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TheGrill 2016: Why Online Ticketing in China Is All About Social Media (Video)

Movio co-founder Will Palmer and vice president of WeYing Technology Luke Xiang talk about that country’s box office explosion

Online ticketing in China is huge, and social media deserves a lot of the credit.

Speaking on Tuesday at the 2016 edition of TheGrill, TheWrap’s annual entertainment and media conference at the Montage Beverly Hills, WeYing Technology VP Luke Xiang and Movio co-founder Will Palmer talked about how social media is changing the online ticketing game in the country via platforms like WeChat and QQ, which promise a convenient and cheap moviegoing experience.

That, in turn, allows users get in the habit of going to the cinema to see a movie, rather than waiting for it to come out on DVD.

“We are very glad to see the market growing and there are a lot of drivers,” Xiang told TheWrap’s Matt Pressberg during the panel. “Part of the drivers is online ticketing social media.”

In China, 79 percent of tickets are sold online, with 88 percent of those via mobile apps. Compare that to the U.S., where 30 percent of tickets are sold online, with Fandango, the biggest U.S. online ticket seller, selling about 70 percent of its tickets via a mobile device.

However, in China, the BAT companies — Baidu, Alibaba and Tencent — dominate movie ticketing by providing their own payment apps such as Tencent’s WeChat. They also heavily subsidize ticket prices, which has helped them gain market share.

In exchange, the main motivation of third-party ticketing providers like Alibaba and Tencent, which owns both WeChat and QQ, is to gather data on what movies users like and when they want to see the movies, so the providers know exactly how to market and cater directly to the user.

Xiang said that almost every smart phone in China has WeChat installed, so embedding the online ticketing service on two of the most popular social media networks is a crucial step for online ticketing success.

“We embed the ticket service on the social network and there are electronic wallets [on the app],” he said. “On the wallet, you can find movie tickets, you can order taxis, pay for restaurants. … A lot can be done through the mobile social network.”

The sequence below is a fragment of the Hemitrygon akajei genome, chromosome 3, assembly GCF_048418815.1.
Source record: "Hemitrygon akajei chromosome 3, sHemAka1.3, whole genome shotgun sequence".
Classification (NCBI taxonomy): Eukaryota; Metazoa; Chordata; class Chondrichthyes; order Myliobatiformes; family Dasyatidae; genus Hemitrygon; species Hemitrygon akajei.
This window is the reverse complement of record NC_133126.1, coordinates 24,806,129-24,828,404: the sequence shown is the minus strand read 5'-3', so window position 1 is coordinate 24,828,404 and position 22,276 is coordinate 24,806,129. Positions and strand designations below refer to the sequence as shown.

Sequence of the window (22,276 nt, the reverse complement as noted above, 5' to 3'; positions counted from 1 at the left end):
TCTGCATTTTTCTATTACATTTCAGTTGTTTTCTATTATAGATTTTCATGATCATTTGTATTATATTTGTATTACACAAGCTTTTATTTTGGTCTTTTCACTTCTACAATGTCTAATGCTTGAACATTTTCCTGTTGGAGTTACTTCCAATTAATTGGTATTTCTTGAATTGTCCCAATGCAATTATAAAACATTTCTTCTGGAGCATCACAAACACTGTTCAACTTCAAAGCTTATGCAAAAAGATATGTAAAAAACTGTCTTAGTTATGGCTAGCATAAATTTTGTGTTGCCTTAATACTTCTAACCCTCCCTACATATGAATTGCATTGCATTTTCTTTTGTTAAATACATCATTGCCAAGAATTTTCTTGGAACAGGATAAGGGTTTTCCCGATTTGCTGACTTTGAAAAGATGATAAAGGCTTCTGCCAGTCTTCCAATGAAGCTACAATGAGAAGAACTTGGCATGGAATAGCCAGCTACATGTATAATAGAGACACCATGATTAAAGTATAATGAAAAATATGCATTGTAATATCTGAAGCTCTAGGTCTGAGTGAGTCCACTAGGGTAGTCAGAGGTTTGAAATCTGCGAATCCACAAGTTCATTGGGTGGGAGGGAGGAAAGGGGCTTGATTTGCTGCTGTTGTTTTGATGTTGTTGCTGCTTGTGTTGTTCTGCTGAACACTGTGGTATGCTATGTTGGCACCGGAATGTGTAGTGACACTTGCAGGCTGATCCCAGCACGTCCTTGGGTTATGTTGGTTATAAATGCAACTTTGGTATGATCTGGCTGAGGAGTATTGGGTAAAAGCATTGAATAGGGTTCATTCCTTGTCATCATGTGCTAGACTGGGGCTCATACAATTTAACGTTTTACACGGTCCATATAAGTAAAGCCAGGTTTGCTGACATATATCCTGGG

He added, “You always carry a wallet, and whenever you open [it], there is a button for movie ticketing. … We can push to you based on your interests or historical habits, so we make the ticketing experience so smooth, so easy, from starting the browsing for the tickets to picking the seat, finding special deals and making the payment. Everything can be done in 10 seconds.”

So if you are paying your restaurant bill and ordering a taxi on the same app, it is much easier to push a button to buy a movie ticket.

Palmer also spoke about how these mobile apps create an ecosystem that is extremely convenient and cheap.

“There has definitely been a major pricing element in China that I think we can learn from,” he said. “That there is price sensitivity to buying online and it is affecting online purchases in other countries. And for online penetration to grow, it’s about convenience and about price.”

And the major driving force for bringing the prices down is “a massive land grab from a number of companies to win the costumer battle for these third-party platforms.” For example, if Fandango offered tickets for $5, their “online ticketing penetration would increase.”

While online ticketing and the box office in China is increasing dramatically — Xiang said that last year’s box office was close to $7 billion with 700 million tickets sold in the first half of 2016 already, up from $200 million in 2004 — Xiang added that they are “still looking for ways to pull more and more audiences to come to the cinema rather than waiting for DVD or online, while forming a habit.”

“[We want] to invite young people to come to the cinema instead of spending time or money on other forms of entertainment,” he said.

Watch the video above.